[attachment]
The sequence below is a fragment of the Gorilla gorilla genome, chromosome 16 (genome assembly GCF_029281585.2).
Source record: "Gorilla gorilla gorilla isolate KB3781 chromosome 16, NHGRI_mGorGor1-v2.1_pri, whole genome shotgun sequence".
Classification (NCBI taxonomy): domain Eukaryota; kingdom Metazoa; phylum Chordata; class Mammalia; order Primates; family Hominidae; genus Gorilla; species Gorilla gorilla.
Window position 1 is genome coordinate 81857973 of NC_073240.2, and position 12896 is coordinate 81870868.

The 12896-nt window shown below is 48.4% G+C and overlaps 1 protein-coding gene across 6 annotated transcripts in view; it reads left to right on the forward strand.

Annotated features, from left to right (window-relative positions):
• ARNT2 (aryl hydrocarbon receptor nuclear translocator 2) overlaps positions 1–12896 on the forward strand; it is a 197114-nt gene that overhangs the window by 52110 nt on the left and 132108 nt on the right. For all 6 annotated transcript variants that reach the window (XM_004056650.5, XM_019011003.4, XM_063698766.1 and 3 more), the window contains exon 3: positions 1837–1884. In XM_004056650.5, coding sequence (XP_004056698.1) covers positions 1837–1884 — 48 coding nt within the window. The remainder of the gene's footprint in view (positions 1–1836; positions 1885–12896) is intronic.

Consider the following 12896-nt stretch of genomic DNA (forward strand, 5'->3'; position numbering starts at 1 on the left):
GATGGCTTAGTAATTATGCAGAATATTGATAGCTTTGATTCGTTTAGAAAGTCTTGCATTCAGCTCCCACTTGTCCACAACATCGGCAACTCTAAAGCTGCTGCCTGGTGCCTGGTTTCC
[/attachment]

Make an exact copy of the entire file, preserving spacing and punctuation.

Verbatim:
The sequence below is a fragment of the Gorilla gorilla genome, chromosome 16 (genome assembly GCF_029281585.2).
Source record: "Gorilla gorilla gorilla isolate KB3781 chromosome 16, NHGRI_mGorGor1-v2.1_pri, whole genome shotgun sequence".
Classification (NCBI taxonomy): domain Eukaryota; kingdom Metazoa; phylum Chordata; class Mammalia; order Primates; family Hominidae; genus Gorilla; species Gorilla gorilla.
Window position 1 is genome coordinate 81857973 of NC_073240.2, and position 12896 is coordinate 81870868.

The 12896-nt window shown below is 48.4% G+C and overlaps 1 protein-coding gene across 6 annotated transcripts in view; it reads left to right on the forward strand.

Annotated features, from left to right (window-relative positions):
• ARNT2 (aryl hydrocarbon receptor nuclear translocator 2) overlaps positions 1–12896 on the forward strand; it is a 197114-nt gene that overhangs the window by 52110 nt on the left and 132108 nt on the right. For all 6 annotated transcript variants that reach the window (XM_004056650.5, XM_019011003.4, XM_063698766.1 and 3 more), the window contains exon 3: positions 1837–1884. In XM_004056650.5, coding sequence (XP_004056698.1) covers positions 1837–1884 — 48 coding nt within the window. The remainder of the gene's footprint in view (positions 1–1836; positions 1885–12896) is intronic.

Consider the following 12896-nt stretch of genomic DNA (forward strand, 5'->3'; position numbering starts at 1 on the left):
GATGGCTTAGTAATTATGCAGAATATTGATAGCTTTGATTCGTTTAGAAAGTCTTGCATTCAGCTCCCACTTGTCCACAACATCGGCAACTCTAAAGCTGCTGCCTGGTGCCTGGTTTCC